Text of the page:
Langsam has been EMS’s advisor for decades, noting how valuable the squad is to the college community and others. 

   “At the time, before COVID, the students provided an extremely important service to the college. They had coverage all hours of the day,” Langsam said. “Obviously during COVID, they didn’t take any calls because they weren’t allowed on campus, and right now, the club membership is very low.”

   Like many student organizations on campus, EMS’s student participation dwindled in COVID’s wake as fewer students were allowed to work in person due to safety concerns. 

   “When nothing happens, people don’t join, people lose interest, the student leaders of the club lose interest. It [EMS] needs to be revitalized, it’s critical,” said Langsam, who noted the club’s new president, Patricia Dabrowski, recognizes the importance of accepting more members. Dabrowski was not available to speak to the Vanguard in time for publishing. 

   Since EMS has a working ambulance that must abide by New York State’s regulations, only students who are certified EMTs can treat patients. Before the pandemic, EMT-certified students provided free services to the “Brooklyn College community, Midwood High School and P.S. 152” through EMS, per the group’s constitution and New York law that prohibits ambulances from operating beyond its designated area. By law, those who are part of EMS could also provide said services to their family members when needed.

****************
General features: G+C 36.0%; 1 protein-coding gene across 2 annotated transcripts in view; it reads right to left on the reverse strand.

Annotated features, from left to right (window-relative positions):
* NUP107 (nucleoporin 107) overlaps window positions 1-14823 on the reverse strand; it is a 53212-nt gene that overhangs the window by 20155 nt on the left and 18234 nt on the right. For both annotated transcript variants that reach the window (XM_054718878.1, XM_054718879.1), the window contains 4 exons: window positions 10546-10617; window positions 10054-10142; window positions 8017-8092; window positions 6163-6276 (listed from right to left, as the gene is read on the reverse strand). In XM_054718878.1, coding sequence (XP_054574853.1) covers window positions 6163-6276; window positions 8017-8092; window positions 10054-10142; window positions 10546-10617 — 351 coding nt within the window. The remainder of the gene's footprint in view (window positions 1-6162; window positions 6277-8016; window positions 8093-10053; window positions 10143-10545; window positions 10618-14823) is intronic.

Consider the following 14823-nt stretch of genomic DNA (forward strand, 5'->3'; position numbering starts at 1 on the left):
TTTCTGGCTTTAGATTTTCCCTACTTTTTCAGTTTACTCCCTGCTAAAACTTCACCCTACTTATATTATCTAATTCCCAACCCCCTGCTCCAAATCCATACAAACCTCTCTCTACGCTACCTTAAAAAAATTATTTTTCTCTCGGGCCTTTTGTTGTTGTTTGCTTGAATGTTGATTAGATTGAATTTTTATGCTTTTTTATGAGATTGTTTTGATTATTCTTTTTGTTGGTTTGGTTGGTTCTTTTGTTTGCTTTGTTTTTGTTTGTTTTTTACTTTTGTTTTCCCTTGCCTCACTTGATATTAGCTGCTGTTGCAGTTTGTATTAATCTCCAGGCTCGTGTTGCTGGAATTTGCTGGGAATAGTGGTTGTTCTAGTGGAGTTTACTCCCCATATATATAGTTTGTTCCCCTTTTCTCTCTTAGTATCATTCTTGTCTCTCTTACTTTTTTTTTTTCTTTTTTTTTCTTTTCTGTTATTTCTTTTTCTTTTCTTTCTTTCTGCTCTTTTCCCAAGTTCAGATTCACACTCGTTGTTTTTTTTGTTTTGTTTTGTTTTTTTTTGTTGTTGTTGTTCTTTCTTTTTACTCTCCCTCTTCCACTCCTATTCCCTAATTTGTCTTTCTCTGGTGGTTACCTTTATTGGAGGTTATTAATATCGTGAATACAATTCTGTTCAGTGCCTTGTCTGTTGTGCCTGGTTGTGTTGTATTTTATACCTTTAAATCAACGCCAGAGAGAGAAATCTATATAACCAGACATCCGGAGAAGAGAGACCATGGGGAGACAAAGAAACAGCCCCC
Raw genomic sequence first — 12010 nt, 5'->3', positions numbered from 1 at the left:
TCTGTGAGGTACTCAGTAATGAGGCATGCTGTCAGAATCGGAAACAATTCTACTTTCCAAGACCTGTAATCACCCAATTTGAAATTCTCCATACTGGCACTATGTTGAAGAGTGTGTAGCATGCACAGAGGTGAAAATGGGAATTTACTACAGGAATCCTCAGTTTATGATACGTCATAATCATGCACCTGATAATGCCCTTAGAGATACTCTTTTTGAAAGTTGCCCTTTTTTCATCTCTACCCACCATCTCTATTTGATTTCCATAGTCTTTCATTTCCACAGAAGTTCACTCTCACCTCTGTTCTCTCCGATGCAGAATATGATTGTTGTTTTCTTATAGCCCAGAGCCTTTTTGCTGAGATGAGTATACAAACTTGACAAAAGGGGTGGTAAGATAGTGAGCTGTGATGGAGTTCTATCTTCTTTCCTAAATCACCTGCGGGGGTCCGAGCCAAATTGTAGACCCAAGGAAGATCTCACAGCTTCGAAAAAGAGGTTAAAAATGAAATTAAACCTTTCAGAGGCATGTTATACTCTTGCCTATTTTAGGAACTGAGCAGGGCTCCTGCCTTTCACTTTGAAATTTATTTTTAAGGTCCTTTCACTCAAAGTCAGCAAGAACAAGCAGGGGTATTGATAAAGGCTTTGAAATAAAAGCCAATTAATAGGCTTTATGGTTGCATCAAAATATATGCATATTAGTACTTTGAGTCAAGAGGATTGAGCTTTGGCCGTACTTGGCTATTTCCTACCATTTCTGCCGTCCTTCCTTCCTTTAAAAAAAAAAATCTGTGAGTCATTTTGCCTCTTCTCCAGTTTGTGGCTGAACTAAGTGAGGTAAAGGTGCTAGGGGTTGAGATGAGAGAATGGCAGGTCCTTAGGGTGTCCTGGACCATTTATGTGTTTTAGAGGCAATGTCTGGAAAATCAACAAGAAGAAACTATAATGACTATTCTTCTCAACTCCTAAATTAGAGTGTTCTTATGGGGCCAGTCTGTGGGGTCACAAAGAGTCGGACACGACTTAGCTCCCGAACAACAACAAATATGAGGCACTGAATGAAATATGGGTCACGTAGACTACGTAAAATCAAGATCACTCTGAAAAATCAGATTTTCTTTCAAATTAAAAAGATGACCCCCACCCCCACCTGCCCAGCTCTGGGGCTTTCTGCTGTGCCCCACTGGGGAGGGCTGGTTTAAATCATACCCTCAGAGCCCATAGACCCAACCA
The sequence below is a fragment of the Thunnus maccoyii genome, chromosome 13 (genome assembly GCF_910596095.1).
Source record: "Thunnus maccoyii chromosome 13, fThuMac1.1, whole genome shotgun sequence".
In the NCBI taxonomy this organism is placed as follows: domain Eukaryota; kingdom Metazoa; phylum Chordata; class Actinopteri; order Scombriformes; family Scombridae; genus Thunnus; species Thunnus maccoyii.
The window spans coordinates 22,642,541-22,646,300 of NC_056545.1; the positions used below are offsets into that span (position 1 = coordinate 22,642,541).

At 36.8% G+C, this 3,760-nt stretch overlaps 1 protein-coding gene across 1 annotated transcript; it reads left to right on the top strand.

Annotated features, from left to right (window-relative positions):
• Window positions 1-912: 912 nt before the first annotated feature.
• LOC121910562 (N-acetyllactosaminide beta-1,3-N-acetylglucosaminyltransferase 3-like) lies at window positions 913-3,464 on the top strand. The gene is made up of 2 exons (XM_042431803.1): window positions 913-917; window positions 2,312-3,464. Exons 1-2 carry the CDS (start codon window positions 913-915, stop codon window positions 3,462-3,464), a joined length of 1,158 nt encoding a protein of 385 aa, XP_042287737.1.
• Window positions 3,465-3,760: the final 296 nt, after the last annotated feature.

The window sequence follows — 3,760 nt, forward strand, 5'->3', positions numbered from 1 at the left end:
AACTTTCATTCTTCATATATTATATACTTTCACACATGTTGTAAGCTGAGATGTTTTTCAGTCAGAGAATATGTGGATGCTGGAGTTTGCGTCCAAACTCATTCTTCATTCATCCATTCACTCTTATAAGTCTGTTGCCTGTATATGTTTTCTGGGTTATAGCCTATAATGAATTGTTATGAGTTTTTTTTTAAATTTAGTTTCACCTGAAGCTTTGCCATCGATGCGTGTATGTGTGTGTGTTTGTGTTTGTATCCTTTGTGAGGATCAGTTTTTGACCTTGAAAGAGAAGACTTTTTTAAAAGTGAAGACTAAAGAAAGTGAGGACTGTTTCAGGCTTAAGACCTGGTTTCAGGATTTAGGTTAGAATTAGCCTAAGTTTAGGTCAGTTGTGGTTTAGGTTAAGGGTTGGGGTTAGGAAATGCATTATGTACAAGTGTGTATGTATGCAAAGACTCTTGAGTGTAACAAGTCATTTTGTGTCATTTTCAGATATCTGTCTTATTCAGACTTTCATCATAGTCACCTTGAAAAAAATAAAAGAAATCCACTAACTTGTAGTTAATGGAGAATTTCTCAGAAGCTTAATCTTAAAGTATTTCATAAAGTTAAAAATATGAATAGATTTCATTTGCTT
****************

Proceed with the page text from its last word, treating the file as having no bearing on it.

Free training for dispatching, driving an ambulance, and administering first aid should be available for all undergraduate students, according to Brooklyn College’s website. However, the Vanguard could not confirm in time for publication if EMS will continue training this fall.     

   To regulate the ambulance’s maintenance, EMS has a Presidential Advisory Committee that consists of the group’s president, administrator Kneitel, advisor Langsam, a Public Safety Officer, and other college administrators. EMS has had several meetings alongside committee members and USG, who accepted EMS’s budget on the condition that constitutional changes are made. Many overall are hoping EMS’s membership increases. 

   “We had several meetings, and I’m very positive that everybody understands what needs to be done,” Langsam said. 

   Details of EMS’s plans and goals for revamping this fall are developing. The Vanguard will continue reporting on the organization as updates become available.